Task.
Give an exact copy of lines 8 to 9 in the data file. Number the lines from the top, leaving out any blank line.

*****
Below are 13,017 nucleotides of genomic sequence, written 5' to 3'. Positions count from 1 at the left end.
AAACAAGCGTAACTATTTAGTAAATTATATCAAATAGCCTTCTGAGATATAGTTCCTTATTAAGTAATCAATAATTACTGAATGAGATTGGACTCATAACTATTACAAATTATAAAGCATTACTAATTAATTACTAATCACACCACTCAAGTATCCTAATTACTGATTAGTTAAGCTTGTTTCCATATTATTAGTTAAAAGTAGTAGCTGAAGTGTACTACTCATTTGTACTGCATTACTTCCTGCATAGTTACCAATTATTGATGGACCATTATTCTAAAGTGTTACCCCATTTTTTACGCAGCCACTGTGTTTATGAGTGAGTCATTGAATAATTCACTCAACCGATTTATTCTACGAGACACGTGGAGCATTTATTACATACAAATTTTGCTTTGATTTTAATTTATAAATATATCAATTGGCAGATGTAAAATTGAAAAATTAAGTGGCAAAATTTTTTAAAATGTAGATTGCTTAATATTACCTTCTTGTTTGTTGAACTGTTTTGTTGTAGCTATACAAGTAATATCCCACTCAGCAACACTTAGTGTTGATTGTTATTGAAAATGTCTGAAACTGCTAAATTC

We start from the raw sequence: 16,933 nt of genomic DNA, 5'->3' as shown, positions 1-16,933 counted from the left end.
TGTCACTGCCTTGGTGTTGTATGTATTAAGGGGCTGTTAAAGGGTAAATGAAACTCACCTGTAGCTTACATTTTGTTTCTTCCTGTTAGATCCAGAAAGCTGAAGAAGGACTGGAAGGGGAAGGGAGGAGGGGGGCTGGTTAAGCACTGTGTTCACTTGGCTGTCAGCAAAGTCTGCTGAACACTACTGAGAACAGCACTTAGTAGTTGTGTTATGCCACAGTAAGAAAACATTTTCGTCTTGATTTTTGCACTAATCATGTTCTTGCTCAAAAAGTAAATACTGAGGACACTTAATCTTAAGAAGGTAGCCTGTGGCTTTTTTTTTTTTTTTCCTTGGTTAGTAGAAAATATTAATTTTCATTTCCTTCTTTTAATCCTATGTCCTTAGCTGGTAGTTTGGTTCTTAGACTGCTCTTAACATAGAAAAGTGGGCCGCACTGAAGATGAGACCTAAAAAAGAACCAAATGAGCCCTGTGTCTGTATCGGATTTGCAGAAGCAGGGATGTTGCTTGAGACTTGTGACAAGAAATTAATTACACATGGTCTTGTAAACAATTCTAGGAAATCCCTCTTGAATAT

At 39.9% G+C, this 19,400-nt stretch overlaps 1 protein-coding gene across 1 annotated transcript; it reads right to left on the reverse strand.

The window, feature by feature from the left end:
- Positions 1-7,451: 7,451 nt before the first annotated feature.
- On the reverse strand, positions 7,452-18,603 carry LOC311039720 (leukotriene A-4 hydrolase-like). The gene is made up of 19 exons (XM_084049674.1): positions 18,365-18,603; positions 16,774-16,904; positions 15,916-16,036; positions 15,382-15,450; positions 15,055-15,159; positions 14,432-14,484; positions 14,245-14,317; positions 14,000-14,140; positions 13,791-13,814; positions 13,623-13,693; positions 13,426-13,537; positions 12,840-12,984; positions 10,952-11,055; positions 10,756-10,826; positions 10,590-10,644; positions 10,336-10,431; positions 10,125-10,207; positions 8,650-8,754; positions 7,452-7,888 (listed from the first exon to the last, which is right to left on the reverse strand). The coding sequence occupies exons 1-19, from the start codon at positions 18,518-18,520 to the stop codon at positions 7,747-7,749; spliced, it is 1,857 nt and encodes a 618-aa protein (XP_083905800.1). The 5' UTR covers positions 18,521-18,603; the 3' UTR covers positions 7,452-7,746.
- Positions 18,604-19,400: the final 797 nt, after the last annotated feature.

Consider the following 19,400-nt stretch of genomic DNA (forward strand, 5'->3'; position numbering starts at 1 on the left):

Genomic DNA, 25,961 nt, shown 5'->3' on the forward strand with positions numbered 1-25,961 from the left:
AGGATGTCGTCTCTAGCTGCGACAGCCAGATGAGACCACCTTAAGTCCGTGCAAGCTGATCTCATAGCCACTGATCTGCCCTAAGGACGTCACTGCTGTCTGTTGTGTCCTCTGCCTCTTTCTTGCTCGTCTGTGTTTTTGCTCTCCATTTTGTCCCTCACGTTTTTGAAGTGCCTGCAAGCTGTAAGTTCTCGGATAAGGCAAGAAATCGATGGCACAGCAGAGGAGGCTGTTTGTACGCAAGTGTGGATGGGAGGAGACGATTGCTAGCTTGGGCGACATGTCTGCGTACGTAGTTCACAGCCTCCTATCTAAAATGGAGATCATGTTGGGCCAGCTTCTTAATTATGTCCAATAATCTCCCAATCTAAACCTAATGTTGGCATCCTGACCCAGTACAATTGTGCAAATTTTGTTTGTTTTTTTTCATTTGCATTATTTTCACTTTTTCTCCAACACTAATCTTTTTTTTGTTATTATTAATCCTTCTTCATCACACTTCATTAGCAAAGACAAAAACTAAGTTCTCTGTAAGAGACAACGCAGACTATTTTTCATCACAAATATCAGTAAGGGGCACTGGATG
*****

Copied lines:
- On the reverse strand, positions 7,452-18,603 carry LOC311039720 (leukotriene A-4 hydrolase-like). The gene is made up of 19 exons (XM_084049674.1): positions 18,365-18,603; positions 16,774-16,904; positions 15,916-16,036; positions 15,382-15,450; positions 15,055-15,159; positions 14,432-14,484; positions 14,245-14,317; positions 14,000-14,140; positions 13,791-13,814; positions 13,623-13,693; positions 13,426-13,537; positions 12,840-12,984; positions 10,952-11,055; positions 10,756-10,826; positions 10,590-10,644; positions 10,336-10,431; positions 10,125-10,207; positions 8,650-8,754; positions 7,452-7,888 (listed from the first exon to the last, which is right to left on the reverse strand). The coding sequence occupies exons 1-19, from the start codon at positions 18,518-18,520 to the stop codon at positions 7,747-7,749; spliced, it is 1,857 nt and encodes a 618-aa protein (XP_083905800.1). The 5' UTR covers positions 18,521-18,603; the 3' UTR covers positions 7,452-7,746.
- Positions 18,604-19,400: the final 797 nt, after the last annotated feature.